Definition: Bernard (1926) said
‘Any person who is more than ordinarily efficient in carrying successful
psychological stimuli to others and is thus effective in conditioning collective
responses may be called a leader’. There is no mention of the characteristics
of the group or situation here.
Definition: Knickbocker (1948) said
‘The functional relation in leadership exists when a leader is perceived by a
group, as controlling means for the satisfaction of their needs’. Conversely
speaking, according to this definition, the needs of the group members
exercise little Influence on the behavior of the leader.
Definition: Koontz and O’Donnell (1955) said
‘The activity of persuading people to co-operate in the achievement of a
Definition: Fiedler (1967) said
‘By leadership behavior we generally mean the particular acts in which a leader
engages in the course of directing and coordinating the work of his office group
members. This my involved such acts as structuring the work relations, praising
or criticizing the group members and showing consideration for their welfare
Definition: Hemphill (1954) said
‘To lead is to engage in an act that initiates a structure in the interaction as part
of the process of solving a mutual problem’. This definition of leadership was
taken forward by Henry Harris in his book, the group approach to leadership
testing when he wrote, ‘Leadership is a collective function: collective in the
sense that it is the integrated synergized expression of the group’s efforts: It is
not the sum individual sum dominances and contributions; it is their
relationship. In so far as a man contributes to the collective leadership
function…… he will realize that the ultimate authority and true sanction for
leadership and every point where it is exercised, resides not in the individual,
however dominates, strong of efficient he may be, but in the total situation and
in the demands of the situation.
Leadership as a Dynamic process.
LEADERSHIP AND MANAGEMENT
Leadership has been practiced since time immemorial whereas the emergence of
the term management is relatively now. In fact, it is a post industrial revolution
phenomenon not only in the service but also in civil life. Management literature
considered leadership as integral part of management while some others believe
that they are different and advocate pre-eminence of leadership over
management. In fact the emphasis is perhaps turning a full circle as is evident
from the latest management literature, and from following quote of peter Drucker :
The problem with many organizations and especially the ones which are failing is
that they tend to be over managed and under led.
Dichotomy Between Leadership and Management
Those who advocate dichotomy between the two terms like to quote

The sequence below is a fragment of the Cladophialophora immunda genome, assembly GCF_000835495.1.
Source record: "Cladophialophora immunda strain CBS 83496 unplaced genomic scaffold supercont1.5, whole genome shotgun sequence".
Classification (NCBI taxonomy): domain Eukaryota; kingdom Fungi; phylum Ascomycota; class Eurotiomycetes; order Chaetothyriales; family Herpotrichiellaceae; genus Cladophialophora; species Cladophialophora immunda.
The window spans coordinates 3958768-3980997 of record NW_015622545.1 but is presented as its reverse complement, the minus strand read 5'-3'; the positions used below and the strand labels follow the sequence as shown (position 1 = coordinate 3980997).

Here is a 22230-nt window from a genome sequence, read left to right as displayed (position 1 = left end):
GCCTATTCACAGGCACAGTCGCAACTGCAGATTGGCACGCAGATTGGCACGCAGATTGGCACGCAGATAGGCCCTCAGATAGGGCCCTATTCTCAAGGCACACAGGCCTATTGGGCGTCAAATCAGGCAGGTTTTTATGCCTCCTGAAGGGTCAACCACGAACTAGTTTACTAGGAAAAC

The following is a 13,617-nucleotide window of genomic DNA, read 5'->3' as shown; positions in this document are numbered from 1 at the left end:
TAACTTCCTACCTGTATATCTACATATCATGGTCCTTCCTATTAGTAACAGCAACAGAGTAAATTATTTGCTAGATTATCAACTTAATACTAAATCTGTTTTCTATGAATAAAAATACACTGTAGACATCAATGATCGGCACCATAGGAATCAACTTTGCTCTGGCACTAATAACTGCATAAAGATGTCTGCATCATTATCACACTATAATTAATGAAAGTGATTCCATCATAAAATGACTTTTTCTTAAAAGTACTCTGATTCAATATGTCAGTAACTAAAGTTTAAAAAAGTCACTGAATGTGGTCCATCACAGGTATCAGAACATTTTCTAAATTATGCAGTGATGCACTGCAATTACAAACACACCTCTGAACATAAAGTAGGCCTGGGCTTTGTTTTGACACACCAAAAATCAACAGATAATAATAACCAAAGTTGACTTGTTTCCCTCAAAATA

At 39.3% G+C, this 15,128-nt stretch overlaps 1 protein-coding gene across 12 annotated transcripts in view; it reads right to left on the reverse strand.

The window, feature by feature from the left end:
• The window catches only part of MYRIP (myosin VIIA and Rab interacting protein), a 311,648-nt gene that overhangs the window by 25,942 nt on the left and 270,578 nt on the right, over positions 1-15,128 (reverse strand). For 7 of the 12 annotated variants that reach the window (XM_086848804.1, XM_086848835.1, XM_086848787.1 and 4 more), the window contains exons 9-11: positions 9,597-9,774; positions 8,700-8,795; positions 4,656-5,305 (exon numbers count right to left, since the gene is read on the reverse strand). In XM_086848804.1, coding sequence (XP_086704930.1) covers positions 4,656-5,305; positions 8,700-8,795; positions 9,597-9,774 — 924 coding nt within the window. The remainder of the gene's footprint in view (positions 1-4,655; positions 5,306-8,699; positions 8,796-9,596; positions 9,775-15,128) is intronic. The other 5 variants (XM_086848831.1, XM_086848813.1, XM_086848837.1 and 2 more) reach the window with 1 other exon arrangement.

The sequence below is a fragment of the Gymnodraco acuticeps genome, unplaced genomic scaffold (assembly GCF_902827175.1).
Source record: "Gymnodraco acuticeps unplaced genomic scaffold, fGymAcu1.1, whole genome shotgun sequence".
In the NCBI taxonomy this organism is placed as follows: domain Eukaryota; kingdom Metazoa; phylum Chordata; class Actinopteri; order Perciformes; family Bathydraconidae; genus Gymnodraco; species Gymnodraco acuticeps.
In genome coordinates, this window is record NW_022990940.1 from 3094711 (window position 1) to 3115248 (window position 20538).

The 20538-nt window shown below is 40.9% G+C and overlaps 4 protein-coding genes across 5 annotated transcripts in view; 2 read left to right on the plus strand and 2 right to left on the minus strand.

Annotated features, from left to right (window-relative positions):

McNamara as a good manager but a bad leader; General Patton as a
good leader but as bad manager and Montgomery as a combination of
It is suggested that the following attributes of the leader further highlight
the distinction between leadership and management:
Managers supervise people; if their people are not willing to accept
and follow the supervisory authority, the managers are not leaders.
Subordinates may comply with supervisory authority out of fear but
such compliance is not a response to leadership. Similarly, not all
leaders are managers. Some leaders may have followers but no
formal authority to manager, hence they are not managers. For
example, informal leaders in a work group are leaders but may not
Zalenik points out tile difference in our expectations of the behavior
of managers and leaders. Managers are expected to use their
analytical minds in establishing and achieving organizational goals,
problem solving and decision making whereas leaders are expected
to be charismatic people with great vision who can alter the mood of
their followers and raise their hopes and expectations.
Both managers and leaders are responsible for meeting the
organizational demand, as well as those of its members. However,
manages are more concerned with achieving organizational goals
and achieve these in an impersonal manner while leaders are
expected to be more deeply involved with their followers in doing so.
APPROACHES TO LEADERSHIP
Leadership has been studied from different view and for various purpose. It has
been studied for determining what qualities of head and heart make an effective
leader. It has been studied for finding out the relative importance of the situations
and characteristics of the group members in the successful functioning of a leader.
Tracing the historical perspective of leadership, therefore, become necessary for
us. So far the following approach to the understanding of leadership have been
progressively advanced by behavior scientist.
• Traits approach
• Behavioral approach
• Situational approach.
• Contingency or functional approach.
The Traits identified as the most important by Kalpatrick and Locke are
Drive, Honesty and integrity, Leadership motivation (desire to exercise
influence over others to reach shared goals), self confidence, cognitive
ability, knowledge, creativity and flexibility)
Behavioural Approach: Hemphill (1977) states ‘Leadership may be
defined as the behavior of an individual while he is involved in directing
The researchers, therefore, attempted to study the more important types of
leader behavior and thereafter analyzed the styles that they adopted in
various situations. The various types of behavior and the various theories /
models based on this approach are as follows:
Types of Behavior:
• Symbolic Behavior
• Decision-making Behavior
• Concern for men
• Concern for Task
Styles of Leadership:
• Authoritarian – Democratic – Laissezfaire Continuum Approach.
• Nurturant- Participative – Authoritarian styles
• Grid Approach
• Life Cycle Model
TYPES OF BEHAVIOUR
Symbolic Behavior is a given as well as an acquired aspect of a leader. He enjoys